This book was the most unputdownable book I read last year. Rachel, as a result of her trauma, is an innocent and likeable character who develops a warped sense of what is right, along with some mildly disturbing coping mechanisms that help her fit right in with the Mary Shelley Club. Each character plays an entirely different role and it was really fun figuring out who I should and shouldn’t trust as the game turned deadly. The horror movie references (there are a lot) largely went over my head, but I love the way they are included throughout as a reminder of just how sinister the characters’ minds are and how deeply captivated they are with all things truly gruesome.

I would definitely consider this much closer to the thriller genre than the horror genre despite this, but if you like any form of exciting, twisty YA, I would absolutely recommend this book.

Rating: 5/5

The Last Girl is publishing in the UK in April 2021!

ARC REVIEW: Threadneedle by Cari Thomas

I’ve decided that my reading of this book was fated. I saw it on Twitter, realised that I would die for a copy, and received an email the following day inviting me to review on Netgalley and giving me an automatic-approval link to it (so thank you so much to HarperVoyager for the e-ARC). I don’t think I’ve ever been so blessed by the book gods in my entire life and obviously, in the midst of my excitement, I had to read this entire book in a day.

That day was a while ago, but I was (for once) organised enough to write my thoughts as soon as I finished. Those thoughts were as follows:

Threadneedle is about a teenage witch named Anna, who has been raised by her aunt to detest and fear her own magic. She has spent her life repressing it, preparing herself for having it cut off by a group called The Binders when she turns sixteen, in order to protect herself from all of its dangers. Having been raised surrounded by ordinary humans and people with no knowledge of the beauty or the danger of magic, this hasn’t been especially difficult for Anna- particularly because her magic is reluctant to show itself in the first place.

But when Selene, an enchanting family friend who flaunts and thrives on magic, comes to visit with her daughter Effie and Effie’s best friend Attis, everything that Anna has been taught begins to blur. Anna is swept into a world of witches who proudly wreak havoc with their magic, a world of underground magical libraries, potions and all-out recklessness. And it quickly becomes unclear who she should believe when it comes to magic.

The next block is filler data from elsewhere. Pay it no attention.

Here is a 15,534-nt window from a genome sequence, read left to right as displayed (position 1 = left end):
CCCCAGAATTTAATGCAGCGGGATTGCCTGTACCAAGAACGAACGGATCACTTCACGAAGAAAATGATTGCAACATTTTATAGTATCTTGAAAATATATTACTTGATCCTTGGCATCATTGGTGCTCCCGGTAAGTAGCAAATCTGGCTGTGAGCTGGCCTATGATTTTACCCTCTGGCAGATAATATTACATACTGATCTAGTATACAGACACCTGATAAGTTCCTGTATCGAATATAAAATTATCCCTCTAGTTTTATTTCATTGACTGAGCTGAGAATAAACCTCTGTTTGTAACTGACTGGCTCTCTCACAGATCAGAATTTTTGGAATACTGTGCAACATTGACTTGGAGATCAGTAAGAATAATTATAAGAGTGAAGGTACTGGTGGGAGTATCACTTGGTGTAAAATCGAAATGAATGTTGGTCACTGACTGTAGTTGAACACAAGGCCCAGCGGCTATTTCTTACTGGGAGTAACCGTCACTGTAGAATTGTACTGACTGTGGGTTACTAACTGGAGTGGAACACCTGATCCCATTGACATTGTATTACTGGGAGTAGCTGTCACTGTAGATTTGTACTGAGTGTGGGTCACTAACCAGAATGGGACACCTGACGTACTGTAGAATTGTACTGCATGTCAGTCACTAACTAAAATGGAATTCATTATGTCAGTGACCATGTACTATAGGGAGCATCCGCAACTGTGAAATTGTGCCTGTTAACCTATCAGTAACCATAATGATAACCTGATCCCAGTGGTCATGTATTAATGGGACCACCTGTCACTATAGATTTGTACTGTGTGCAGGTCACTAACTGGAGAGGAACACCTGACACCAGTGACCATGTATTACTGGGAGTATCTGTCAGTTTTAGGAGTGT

This book is very long, and yet I didn’t find it even remotely slow. There’s a lot of character building, a lot of scene setting and a lot of high-school drama thrown in amongst the magic and the mystery, but not a word of it was unnecessary. There’s a hugely varied, fascinating cast of characters, and an entertaining mix of romance, YA angst and dark magic, which I absolutely loved.

My favourite thing about this book, though, was how it made me feel. Namely: unsettled, the entire way through. With frequent mentions of a curse, the dangers of dark magic, the characters’ recklessness and Anna’s Aunt’s paranoia, I felt like something could go wrong any second and on every page. I was grappling with my fears of who to trust and what could go wrong the entire way through this book, and it left me feeling unnerved, anxious and completely enthralled.

I really wanted to love this book and I’m so glad that I did. Everything tied together wonderfully, the characters were exciting, and the world was entirely immersive. As someone who has only recently discovered the genre of Witchy YA, this book has only made me more desperate for book two and anything else about dark magic that I can get my hands on.

RATING: 5/5

ARC REVIEW: The Spiral by Iain Ryan

Thank you to Bonnier Zaffre for the e-ARC of The Spiral by Iain Ryan!

The Spiral tells the story of a young woman named Erma as she tries to cope with the aftermath of being shot by a former colleague. Her life takes a bizarre and disturbing turn, and the closer she gets to figuring out her colleague’s motivations and retracing her steps, the more endangered she becomes.

It was fascinating to read a book where the protagonist is so loosely tethered to reality and the consequences of her actions. Erma has faced a lot of trauma and the way she speaks reflects that completely. The writing style, the storyline, Erma’s behaviour and the choose-your-own-adventure elements blend together to create something unsettling, disturbing and desperately addictive.

I’m fairly sure it would be impossible to go into this book knowing what to expect. I knew that it wouldn’t be a standard thriller, but there was no way of knowing just how many strange twists and turns would be taking place throughout. The unique mix of fantasy, thriller and mystery elements is something I haven’t come across before and, if that sounds like something you’re interested in, I would entirely recommend it.

The integration of the fantasy elements definitely threw me off a little at first, and I struggled to grasp the relevance of these random snippets mixed in with Erma’s story, but it all seemed to tie together and begin to make sense towards the end. The short, no-nonsense way that Erma’s parts were written also made it a little difficult to get used to initially, but this turned out to be a very good way of keeping up the break-neck pace and wasting no time. It’s an incredibly fast-paced story as a result, and it’s absolutely the kind of book you can get through in a day.

This book is very far out of my comfort zone, but it was fast-paced, unique, gripping and I would imagine soon-to-become an essential read for lovers of choose-your-own-adventure and fantasy/thriller blends. If you’re looking for something bizarre that you absolutely have never read anything similar to before, this might be the perfect choice.

Rating: 4/5